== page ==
President Donald Trump endorses Cindy Hyde-Smith in #MSSen special election
…Cindy has voted for our Agenda in the Senate 100% of the time and has my complete and total Endorsement. We need Cindy to win in Mississippi!
— Donald J. Trump (@realDonaldTrump) August 23, 2018
— Cindy Hyde-Smith (@cindyhydesmith) August 23, 2018
#MSSen: The many reactions to Trump’s endorsement of Hyde-Smith by Chris McDaniel
Gov. Bryant pleased with Trump endorsement of Hyde-Smith
— Phil Bryant (@PhilBryantMS) August 23, 2018
#MSSen: Espy comments on US, China trade
— Mike Espy (@espyforsenate) August 23, 2018
WJTV – Governor Bryant tells lawmakers “Let’s go get this done”
The Mississippi Democratic Caucus was up first, and Chairman David Baria delivered the initial remarks for the party and stated that they feel that deals were struck behind closed doors and without public input.
“We think there are solutions out there, but we need an open process so that all stakeholders can have an opportunity to come in and listen, and to provide input,” Baria said. “Then we can come back in regular session and address this problem comprehensively and inclusively so that Mississippians have a voice in this process instead of being handed a bill at the last minute that no one has read.”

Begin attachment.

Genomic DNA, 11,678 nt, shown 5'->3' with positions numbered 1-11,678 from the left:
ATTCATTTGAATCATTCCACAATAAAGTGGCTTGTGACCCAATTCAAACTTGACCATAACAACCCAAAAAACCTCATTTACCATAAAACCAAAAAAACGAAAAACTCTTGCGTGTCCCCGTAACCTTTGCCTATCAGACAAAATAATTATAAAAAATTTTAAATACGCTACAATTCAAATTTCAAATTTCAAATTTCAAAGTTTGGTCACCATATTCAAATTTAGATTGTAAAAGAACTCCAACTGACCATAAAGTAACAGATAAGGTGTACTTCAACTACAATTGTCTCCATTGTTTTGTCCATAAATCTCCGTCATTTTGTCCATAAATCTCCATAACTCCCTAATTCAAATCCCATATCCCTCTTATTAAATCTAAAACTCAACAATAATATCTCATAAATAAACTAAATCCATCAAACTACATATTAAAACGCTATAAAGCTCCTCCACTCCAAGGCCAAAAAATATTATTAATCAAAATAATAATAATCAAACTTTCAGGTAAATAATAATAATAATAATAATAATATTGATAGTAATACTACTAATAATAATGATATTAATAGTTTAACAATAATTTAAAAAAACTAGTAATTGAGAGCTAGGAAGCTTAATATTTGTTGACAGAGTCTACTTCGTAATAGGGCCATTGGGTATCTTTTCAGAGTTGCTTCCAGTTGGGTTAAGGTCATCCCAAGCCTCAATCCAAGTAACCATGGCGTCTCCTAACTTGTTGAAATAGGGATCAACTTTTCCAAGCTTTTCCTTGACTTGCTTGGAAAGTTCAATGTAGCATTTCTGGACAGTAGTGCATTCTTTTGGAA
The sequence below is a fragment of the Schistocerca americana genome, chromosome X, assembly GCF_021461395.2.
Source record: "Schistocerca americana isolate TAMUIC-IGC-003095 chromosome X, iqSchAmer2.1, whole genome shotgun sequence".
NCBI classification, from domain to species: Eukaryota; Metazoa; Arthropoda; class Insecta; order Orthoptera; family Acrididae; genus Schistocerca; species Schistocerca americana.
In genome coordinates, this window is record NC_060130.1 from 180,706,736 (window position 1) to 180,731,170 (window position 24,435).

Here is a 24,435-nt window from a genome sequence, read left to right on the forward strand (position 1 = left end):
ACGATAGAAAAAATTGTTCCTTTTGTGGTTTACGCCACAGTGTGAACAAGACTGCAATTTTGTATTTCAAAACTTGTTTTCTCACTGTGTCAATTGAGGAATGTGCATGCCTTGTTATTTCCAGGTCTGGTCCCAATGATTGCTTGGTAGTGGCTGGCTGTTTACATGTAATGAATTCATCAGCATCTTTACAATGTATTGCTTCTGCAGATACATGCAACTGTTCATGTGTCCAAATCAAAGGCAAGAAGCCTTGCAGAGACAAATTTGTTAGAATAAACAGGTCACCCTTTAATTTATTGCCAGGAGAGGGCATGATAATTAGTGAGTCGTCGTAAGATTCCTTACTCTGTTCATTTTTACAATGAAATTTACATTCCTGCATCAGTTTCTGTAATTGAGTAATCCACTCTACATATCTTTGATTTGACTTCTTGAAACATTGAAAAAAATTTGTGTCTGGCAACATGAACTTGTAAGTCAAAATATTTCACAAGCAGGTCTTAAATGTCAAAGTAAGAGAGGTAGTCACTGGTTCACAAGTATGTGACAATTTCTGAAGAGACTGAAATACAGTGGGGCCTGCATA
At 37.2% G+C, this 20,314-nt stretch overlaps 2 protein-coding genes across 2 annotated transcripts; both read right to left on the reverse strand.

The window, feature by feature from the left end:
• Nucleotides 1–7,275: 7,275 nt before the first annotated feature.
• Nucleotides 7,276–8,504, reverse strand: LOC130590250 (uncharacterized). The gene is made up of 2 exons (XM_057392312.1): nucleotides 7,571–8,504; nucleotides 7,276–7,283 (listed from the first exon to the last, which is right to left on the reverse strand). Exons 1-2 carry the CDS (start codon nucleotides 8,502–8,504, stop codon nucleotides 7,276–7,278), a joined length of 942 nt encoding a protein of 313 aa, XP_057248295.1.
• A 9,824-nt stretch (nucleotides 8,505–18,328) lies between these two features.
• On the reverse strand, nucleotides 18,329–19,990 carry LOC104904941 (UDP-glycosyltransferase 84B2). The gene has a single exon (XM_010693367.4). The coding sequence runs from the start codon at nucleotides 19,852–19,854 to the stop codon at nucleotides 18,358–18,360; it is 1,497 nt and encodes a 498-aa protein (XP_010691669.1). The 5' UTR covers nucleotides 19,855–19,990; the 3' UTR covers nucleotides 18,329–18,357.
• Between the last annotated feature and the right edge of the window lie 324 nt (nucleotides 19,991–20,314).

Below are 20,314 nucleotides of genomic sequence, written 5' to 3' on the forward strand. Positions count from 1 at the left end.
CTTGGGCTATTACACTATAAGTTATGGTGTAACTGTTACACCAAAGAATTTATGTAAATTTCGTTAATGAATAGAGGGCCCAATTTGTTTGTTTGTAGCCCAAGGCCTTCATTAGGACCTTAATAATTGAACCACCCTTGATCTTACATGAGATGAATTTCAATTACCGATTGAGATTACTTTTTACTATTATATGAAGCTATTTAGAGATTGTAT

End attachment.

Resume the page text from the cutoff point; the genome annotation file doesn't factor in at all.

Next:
Senator Hob Bryan also spoke of how leaders should step up and be the ones to shoulder the burden of funding the shortcomings in the state.
“Have you seen or heard a single person purporting to be a leader step up and say ‘tax me’? Instead, it’s a variation of the old saying ‘don’t tax you, don’t tax me, tax that man behind the tree.’ The result is outlandish tax cuts that we cannot afford,” Bryan said. “We are now in the situation that we’re in where we don’t have enough money to operate the government, let alone deal with the desperate needs for infrastructure.”
Baria mentioned that with more time to collaborate, he would’ve suggested putting a freeze on $400 million corporate tax cuts and put that money toward infrastructure.
Mississippi senators have passed a bill to create a state lottery, spending proceeds on state highways for at least 10 years.
The Senate voted 30-20 on Thursday to approve Senate Bill 2001. The measure moves to the House for more debate.
Passage came after hours of debate which largely questioned the freedom that the Legislature would give to the Mississippi Lottery Corp, exempting it from bid laws, open meetings laws and open records laws.
Committee Chairman Willie Simmons, a Cleveland Democrat, says the lottery is projected to provide about $40 million to the state in its first year and about $80 million in later years.
WJTV – UPDATE: Legislative Special Session considers infrastructure funding options
Mississippi is closer to having a state lottery and diverting existing tax money, all to improve roads and bridges.
The state Senate voted 30-20 on Thursday, the first day of a special session, to pass legislation to create a state lottery, despite questions about the sweeping powers proposed for the lottery corporation in Senate Bill 2001 . Meanwhile, House members voted 108-5 for a plan to divert 35 percent of the state’s current tax on internet and catalog sales to city and county infrastructure needs…